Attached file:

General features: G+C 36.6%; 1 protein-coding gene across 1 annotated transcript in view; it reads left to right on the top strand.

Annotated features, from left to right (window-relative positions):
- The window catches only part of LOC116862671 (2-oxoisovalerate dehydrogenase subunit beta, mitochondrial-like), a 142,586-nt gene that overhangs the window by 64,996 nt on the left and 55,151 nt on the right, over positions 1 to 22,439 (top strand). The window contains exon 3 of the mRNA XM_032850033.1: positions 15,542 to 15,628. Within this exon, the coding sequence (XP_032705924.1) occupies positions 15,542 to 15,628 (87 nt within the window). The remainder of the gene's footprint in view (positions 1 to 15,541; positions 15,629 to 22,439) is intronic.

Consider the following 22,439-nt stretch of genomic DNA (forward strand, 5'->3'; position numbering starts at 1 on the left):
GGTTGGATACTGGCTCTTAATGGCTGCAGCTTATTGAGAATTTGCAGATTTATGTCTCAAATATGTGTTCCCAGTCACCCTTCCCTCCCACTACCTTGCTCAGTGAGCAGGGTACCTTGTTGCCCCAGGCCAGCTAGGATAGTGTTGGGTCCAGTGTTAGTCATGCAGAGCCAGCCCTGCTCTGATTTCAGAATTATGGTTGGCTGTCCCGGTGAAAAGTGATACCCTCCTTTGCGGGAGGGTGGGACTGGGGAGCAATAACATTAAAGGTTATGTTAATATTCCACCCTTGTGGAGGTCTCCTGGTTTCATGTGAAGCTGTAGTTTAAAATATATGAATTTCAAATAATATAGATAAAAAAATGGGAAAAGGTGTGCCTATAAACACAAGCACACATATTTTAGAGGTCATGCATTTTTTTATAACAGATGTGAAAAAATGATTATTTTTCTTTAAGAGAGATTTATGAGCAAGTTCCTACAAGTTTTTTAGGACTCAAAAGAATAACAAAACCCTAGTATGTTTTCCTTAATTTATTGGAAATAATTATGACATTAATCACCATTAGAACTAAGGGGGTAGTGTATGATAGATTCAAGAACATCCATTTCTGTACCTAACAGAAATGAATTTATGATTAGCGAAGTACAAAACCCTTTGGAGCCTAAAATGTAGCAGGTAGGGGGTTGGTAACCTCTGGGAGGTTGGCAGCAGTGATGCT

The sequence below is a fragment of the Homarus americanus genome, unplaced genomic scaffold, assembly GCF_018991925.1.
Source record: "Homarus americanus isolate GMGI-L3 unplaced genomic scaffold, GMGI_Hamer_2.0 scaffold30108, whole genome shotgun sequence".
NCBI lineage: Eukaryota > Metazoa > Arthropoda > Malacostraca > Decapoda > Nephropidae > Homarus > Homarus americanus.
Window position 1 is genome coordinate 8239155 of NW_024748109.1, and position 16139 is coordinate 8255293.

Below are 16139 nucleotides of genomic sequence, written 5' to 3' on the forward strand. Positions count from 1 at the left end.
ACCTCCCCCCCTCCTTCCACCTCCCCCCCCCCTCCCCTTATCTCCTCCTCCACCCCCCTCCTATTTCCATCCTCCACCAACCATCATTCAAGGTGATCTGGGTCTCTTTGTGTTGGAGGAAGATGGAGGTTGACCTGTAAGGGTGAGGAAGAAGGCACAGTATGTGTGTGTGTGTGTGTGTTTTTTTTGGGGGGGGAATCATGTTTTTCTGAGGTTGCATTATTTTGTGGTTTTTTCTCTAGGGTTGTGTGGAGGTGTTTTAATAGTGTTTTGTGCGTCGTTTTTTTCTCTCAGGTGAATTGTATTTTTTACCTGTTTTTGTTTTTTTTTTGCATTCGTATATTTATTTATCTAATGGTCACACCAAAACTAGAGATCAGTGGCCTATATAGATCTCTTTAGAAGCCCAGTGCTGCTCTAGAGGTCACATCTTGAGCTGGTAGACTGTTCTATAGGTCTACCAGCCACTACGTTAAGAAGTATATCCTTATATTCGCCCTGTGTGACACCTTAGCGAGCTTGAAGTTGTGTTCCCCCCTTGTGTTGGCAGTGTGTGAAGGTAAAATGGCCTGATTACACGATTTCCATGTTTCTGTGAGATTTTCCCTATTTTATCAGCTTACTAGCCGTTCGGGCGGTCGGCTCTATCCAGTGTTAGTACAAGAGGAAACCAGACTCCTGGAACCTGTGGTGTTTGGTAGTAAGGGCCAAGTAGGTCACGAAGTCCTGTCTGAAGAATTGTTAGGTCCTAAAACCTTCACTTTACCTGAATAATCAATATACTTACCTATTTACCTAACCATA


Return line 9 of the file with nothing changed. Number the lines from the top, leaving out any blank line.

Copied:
Window position 1 is genome coordinate 8239155 of NW_024748109.1, and position 16139 is coordinate 8255293.